Two Tetrahymena G-DNA-binding proteins, TGP1 and TGP3, share novel motifs and may play a role in micronuclear division
G-DNA is a four-stranded DNA structure with diverse putative biological roles. We have previously purified and cloned a novel G-DNA-binding protein TGP1 from the ciliate Tetrahymena thermophila. Here we report the molecular cloning of TGP3, an additional G-DNA-binding protein from the same organism. The TGP3 cDNA encodes a 365 amino acid protein that is homologous to TGP1 (34% identity and 44% similarity). The proteins share a sequence pattern that contains two novel repetitive and homologous motifs flanking an extensively hydrophilic and basic region. A nuclear fractionation experiment showed that TGP1 and TGP3 activities are localized predominantly in the nuclear fraction. To further investigate the biological roles of the proteins in vivo, we have generated separate macronuclear gene knockout (KO) strains (TGP1KO and TGP3KO) for each of the two genes. Southern blot analysis demonstrated that the macronuclear copies of each gene were completely disrupted. Mobility shift assays showed that the corresponding G-DNA-binding activity for each protein was abolished in the KO strains. Growth analysis showed that both KO strains grew at near wild-type rates, indicating that neither of the genes is essential for cell growth. Nevertheless, nuclear staining analysis revealed that both TGP1KO and TGP3KO cells have an increased occurrence (more than 2-fold) of extra micronuclei, implying faulty control of micronuclear division in the KO cells.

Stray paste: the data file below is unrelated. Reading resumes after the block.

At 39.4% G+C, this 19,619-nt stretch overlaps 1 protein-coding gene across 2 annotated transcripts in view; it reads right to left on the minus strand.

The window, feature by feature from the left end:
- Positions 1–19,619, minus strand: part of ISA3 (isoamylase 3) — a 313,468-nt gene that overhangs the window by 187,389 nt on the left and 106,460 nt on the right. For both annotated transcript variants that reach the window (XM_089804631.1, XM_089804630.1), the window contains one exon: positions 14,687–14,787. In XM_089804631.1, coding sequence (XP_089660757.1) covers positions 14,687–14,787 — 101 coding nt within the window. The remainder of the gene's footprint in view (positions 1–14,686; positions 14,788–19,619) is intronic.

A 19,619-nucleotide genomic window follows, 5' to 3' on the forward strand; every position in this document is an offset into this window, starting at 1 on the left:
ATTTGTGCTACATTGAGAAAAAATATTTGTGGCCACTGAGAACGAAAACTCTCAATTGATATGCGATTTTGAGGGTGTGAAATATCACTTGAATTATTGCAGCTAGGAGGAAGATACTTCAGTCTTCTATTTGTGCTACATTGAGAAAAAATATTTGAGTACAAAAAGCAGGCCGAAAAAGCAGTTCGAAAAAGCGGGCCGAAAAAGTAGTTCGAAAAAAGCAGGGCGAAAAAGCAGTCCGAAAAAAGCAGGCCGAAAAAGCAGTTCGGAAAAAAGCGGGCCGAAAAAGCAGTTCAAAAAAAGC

This article is from Nucleic Acids Research 28 (2000): 2993, doi: 10.1093/nar/28.15.2993. Posted with permission.